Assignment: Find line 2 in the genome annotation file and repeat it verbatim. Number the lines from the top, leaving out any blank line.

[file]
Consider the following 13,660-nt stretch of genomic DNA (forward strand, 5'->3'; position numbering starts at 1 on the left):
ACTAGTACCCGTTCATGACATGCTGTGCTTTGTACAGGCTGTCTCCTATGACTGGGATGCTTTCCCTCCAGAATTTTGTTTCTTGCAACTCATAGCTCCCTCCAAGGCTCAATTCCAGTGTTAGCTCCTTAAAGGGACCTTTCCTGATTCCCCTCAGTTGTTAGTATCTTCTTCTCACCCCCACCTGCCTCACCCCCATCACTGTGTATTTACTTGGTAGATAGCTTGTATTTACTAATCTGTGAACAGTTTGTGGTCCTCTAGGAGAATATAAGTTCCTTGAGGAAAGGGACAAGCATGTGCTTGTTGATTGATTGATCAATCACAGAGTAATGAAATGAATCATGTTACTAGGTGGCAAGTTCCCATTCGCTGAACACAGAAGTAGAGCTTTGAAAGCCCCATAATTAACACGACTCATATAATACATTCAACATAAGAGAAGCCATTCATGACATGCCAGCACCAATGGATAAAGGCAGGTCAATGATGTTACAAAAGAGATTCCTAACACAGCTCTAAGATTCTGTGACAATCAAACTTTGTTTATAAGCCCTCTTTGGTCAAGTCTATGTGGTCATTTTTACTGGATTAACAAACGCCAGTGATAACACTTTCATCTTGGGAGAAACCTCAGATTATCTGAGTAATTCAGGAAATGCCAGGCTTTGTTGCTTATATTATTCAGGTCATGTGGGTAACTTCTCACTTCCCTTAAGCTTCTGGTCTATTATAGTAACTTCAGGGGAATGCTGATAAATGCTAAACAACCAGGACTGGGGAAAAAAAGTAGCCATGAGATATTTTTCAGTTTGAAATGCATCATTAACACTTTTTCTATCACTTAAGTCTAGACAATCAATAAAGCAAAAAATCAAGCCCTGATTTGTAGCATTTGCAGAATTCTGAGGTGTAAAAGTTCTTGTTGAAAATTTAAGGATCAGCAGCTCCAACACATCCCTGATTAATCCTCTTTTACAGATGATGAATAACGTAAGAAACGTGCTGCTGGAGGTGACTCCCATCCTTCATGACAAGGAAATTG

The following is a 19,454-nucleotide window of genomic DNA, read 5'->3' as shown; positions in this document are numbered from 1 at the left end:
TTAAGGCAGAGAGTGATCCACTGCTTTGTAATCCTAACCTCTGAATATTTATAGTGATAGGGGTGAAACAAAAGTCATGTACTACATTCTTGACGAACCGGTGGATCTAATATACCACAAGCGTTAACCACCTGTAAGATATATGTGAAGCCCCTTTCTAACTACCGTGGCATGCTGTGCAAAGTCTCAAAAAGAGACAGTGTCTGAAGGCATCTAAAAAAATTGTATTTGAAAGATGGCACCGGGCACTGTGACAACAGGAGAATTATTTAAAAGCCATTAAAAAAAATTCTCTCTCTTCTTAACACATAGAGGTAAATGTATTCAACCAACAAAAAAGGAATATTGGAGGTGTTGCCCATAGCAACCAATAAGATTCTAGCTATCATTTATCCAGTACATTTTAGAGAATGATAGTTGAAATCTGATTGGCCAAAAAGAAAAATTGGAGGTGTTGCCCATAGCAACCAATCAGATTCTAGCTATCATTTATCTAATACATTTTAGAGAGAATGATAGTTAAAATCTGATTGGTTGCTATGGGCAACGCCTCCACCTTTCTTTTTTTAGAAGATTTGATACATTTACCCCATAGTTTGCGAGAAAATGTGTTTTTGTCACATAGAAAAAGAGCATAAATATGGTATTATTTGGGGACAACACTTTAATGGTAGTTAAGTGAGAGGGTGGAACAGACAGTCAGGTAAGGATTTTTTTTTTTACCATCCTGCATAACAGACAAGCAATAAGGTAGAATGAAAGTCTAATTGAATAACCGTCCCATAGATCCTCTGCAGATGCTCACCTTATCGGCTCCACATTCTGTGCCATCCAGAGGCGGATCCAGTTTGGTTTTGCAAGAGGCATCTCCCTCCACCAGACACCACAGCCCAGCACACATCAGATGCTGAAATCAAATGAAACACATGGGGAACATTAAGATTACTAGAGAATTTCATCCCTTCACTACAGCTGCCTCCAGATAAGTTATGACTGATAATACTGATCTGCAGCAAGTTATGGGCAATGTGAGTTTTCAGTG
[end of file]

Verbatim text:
ACTAGTACCCGTTCATGACATGCTGTGCTTTGTACAGGCTGTCTCCTATGACTGGGATGCTTTCCCTCCAGAATTTTGTTTCTTGCAACTCATAGCTCCCTCCAAGGCTCAATTCCAGTGTTAGCTCCTTAAAGGGACCTTTCCTGATTCCCCTCAGTTGTTAGTATCTTCTTCTCACCCCCACCTGCCTCACCCCCATCACTGTGTATTTACTTGGTAGATAGCTTGTATTTACTAATCTGTGAACAGTTTGTGGTCCTCTAGGAGAATATAAGTTCCTTGAGGAAAGGGACAAGCATGTGCTTGTTGATTGATTGATCAATCACAGAGTAATGAAATGAATCATGTTACTAGGTGGCAAGTTCCCATTCGCTGAACACAGAAGTAGAGCTTTGAAAGCCCCATAATTAACACGACTCATATAATACATTCAACATAAGAGAAGCCATTCATGACATGCCAGCACCAATGGATAAAGGCAGGTCAATGATGTTACAAAAGAGATTCCTAACACAGCTCTAAGATTCTGTGACAATCAAACTTTGTTTATAAGCCCTCTTTGGTCAAGTCTATGTGGTCATTTTTACTGGATTAACAAACGCCAGTGATAACACTTTCATCTTGGGAGAAACCTCAGATTATCTGAGTAATTCAGGAAATGCCAGGCTTTGTTGCTTATATTATTCAGGTCATGTGGGTAACTTCTCACTTCCCTTAAGCTTCTGGTCTATTATAGTAACTTCAGGGGAATGCTGATAAATGCTAAACAACCAGGACTGGGGAAAAAAAGTAGCCATGAGATATTTTTCAGTTTGAAATGCATCATTAACACTTTTTCTATCACTTAAGTCTAGACAATCAATAAAGCAAAAAATCAAGCCCTGATTTGTAGCATTTGCAGAATTCTGAGGTGTAAAAGTTCTTGTTGAAAATTTAAGGATCAGCAGCTCCAACACATCCCTGATTAATCCTCTTTTACAGATGATGAATAACGTAAGAAACGTGCTGCTGGAGGTGACTCCCATCCTTCATGACAAGGAAATTG